Related Reading: Should You Get A Divorce? – Take This Divorce Checklist
2. Dealing with one parent
More often children who may have grown up with both parents find it hard to adjust and cope with single parent/custodial parent after the divorce. As they adjust to the new normal, they have fractured relationships with the custodial parent, mostly mothers.
Sometimes this parent, who is going through a divorce, may not be able to deal with the child’s reaction to the divorce or give them what they need to accept this unpleasant reality. How to explain divorce to a child is harder than we think.
In such cases, discipline becomes less consistent and less effective. The parent may even start becoming distant from the child.
The physical effects of divorce on a child include kids becoming moody, aggressive, anxious, mood swings, intense sadness, disillusion and distress, secretive, vengeful and breaking rules. These are short-term negative effects of divorce that can hamper a child’s psychological and physiological growth.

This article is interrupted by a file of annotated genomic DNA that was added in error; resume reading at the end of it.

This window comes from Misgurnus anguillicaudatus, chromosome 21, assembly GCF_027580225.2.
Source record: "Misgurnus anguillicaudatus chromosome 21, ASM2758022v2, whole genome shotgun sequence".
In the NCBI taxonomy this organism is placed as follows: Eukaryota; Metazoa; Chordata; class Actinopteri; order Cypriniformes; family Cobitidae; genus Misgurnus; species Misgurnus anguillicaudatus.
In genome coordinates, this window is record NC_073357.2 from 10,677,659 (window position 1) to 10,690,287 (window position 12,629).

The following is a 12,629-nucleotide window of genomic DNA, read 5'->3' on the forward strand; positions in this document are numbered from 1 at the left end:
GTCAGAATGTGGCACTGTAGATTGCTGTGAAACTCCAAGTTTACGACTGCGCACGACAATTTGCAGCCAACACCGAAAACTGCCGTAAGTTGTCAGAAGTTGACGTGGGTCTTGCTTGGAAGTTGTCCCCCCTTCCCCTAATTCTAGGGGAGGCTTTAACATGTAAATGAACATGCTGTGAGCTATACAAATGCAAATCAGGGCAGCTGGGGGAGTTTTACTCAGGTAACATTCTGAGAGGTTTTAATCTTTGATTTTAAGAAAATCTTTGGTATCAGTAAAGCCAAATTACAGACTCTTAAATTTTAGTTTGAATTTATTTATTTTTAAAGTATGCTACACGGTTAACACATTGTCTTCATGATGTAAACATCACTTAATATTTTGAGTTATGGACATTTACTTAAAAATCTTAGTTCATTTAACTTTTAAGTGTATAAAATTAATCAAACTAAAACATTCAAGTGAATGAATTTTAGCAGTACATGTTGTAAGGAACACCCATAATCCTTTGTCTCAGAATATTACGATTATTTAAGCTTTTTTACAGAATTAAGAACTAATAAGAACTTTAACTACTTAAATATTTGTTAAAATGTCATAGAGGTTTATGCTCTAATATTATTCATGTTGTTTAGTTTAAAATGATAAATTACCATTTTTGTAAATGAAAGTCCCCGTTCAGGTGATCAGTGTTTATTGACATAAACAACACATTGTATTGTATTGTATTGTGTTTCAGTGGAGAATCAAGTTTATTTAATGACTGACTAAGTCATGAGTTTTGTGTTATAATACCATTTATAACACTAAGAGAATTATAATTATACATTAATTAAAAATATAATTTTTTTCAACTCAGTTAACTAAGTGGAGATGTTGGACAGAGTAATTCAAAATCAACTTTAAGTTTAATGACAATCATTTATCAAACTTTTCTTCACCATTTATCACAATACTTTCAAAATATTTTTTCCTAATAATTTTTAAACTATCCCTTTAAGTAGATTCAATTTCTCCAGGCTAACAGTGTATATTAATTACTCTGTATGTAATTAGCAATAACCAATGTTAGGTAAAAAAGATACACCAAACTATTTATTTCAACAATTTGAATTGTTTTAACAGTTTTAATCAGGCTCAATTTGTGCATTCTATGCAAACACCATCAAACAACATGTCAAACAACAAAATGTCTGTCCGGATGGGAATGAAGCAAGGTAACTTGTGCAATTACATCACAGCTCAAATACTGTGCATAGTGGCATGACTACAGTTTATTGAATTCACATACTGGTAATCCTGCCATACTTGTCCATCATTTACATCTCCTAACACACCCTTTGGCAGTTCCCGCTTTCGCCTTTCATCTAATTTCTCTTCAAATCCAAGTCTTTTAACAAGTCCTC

3. A major stressor
When dealing with divorce and children, you have to factor in the stress multiple changes and adjustments can trigger in their young, impressionable minds. With one custodial parent and another living away, the child comes to view divorce as a stressor that changes his or her life irrevocably.
Children of divorced parents are sometimes required to change cities, schools and losing contact with one parent, moving to a new home, making new friends, new neighborhoods, getting used to having just one parent present in their everyday life.
In case the custodial parent decides to remarry, the stress of having new step-siblings and adjusting to a new person coming into the family fold can be an additional stressor.
4. Spike in behavior problems
Conduct disorders, grades slipping in school, impulsive or rash behavior, delinquency and conflict with peers and with siblings or the parent at home. Sometimes when kids notice that only one parent is in charge and the other is not, they tend to break rules assuming that they can get away with it.
This tendency to act out and spiral out of control can also be a way of lashing out against the parents’ decision to part ways. Divorce and children is a precarious combination because not only the child deals with unfortunate external factors, but has to adjust to internal problems as well.
Related Reading: 10 Things To Do When You Are Thinking About Divorce
5. Risky behavior